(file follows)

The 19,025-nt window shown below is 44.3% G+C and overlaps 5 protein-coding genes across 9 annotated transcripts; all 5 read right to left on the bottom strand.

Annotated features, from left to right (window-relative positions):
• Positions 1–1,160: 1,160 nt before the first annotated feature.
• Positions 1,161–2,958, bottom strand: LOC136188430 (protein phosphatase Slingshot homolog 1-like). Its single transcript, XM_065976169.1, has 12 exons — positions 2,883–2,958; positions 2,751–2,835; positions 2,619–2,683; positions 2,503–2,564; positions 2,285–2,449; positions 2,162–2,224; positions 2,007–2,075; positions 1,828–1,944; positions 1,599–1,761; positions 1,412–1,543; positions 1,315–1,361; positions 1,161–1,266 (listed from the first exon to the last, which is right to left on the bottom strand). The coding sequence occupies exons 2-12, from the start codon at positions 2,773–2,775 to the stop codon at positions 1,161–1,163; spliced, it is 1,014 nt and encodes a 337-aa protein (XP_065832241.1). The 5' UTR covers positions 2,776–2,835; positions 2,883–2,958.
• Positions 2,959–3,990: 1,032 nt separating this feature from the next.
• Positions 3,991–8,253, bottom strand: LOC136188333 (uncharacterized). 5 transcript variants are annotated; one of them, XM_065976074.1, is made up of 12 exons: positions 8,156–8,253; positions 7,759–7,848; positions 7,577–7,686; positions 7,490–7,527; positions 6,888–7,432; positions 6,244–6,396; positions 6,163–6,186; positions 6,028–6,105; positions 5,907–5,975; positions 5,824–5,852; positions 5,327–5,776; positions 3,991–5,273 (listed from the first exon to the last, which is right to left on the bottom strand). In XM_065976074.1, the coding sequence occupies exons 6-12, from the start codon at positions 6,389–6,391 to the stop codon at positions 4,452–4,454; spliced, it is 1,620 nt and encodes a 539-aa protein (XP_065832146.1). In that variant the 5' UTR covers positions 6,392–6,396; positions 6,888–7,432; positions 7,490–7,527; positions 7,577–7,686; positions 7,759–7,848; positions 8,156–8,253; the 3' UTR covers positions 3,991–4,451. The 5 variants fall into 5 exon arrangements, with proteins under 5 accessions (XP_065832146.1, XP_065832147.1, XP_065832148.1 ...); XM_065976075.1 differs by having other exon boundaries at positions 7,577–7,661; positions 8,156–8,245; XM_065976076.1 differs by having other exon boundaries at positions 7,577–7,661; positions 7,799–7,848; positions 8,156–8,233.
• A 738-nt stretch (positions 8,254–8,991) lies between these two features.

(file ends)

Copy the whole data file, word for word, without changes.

The 19,025-nt window shown below is 44.3% G+C and overlaps 5 protein-coding genes across 9 annotated transcripts; all 5 read right to left on the bottom strand.

Annotated features, from left to right (window-relative positions):
• Positions 1–1,160: 1,160 nt before the first annotated feature.
• Positions 1,161–2,958, bottom strand: LOC136188430 (protein phosphatase Slingshot homolog 1-like). Its single transcript, XM_065976169.1, has 12 exons — positions 2,883–2,958; positions 2,751–2,835; positions 2,619–2,683; positions 2,503–2,564; positions 2,285–2,449; positions 2,162–2,224; positions 2,007–2,075; positions 1,828–1,944; positions 1,599–1,761; positions 1,412–1,543; positions 1,315–1,361; positions 1,161–1,266 (listed from the first exon to the last, which is right to left on the bottom strand). The coding sequence occupies exons 2-12, from the start codon at positions 2,773–2,775 to the stop codon at positions 1,161–1,163; spliced, it is 1,014 nt and encodes a 337-aa protein (XP_065832241.1). The 5' UTR covers positions 2,776–2,835; positions 2,883–2,958.
• Positions 2,959–3,990: 1,032 nt separating this feature from the next.
• Positions 3,991–8,253, bottom strand: LOC136188333 (uncharacterized). 5 transcript variants are annotated; one of them, XM_065976074.1, is made up of 12 exons: positions 8,156–8,253; positions 7,759–7,848; positions 7,577–7,686; positions 7,490–7,527; positions 6,888–7,432; positions 6,244–6,396; positions 6,163–6,186; positions 6,028–6,105; positions 5,907–5,975; positions 5,824–5,852; positions 5,327–5,776; positions 3,991–5,273 (listed from the first exon to the last, which is right to left on the bottom strand). In XM_065976074.1, the coding sequence occupies exons 6-12, from the start codon at positions 6,389–6,391 to the stop codon at positions 4,452–4,454; spliced, it is 1,620 nt and encodes a 539-aa protein (XP_065832146.1). In that variant the 5' UTR covers positions 6,392–6,396; positions 6,888–7,432; positions 7,490–7,527; positions 7,577–7,686; positions 7,759–7,848; positions 8,156–8,253; the 3' UTR covers positions 3,991–4,451. The 5 variants fall into 5 exon arrangements, with proteins under 5 accessions (XP_065832146.1, XP_065832147.1, XP_065832148.1 ...); XM_065976075.1 differs by having other exon boundaries at positions 7,577–7,661; positions 8,156–8,245; XM_065976076.1 differs by having other exon boundaries at positions 7,577–7,661; positions 7,799–7,848; positions 8,156–8,233.
• A 738-nt stretch (positions 8,254–8,991) lies between these two features.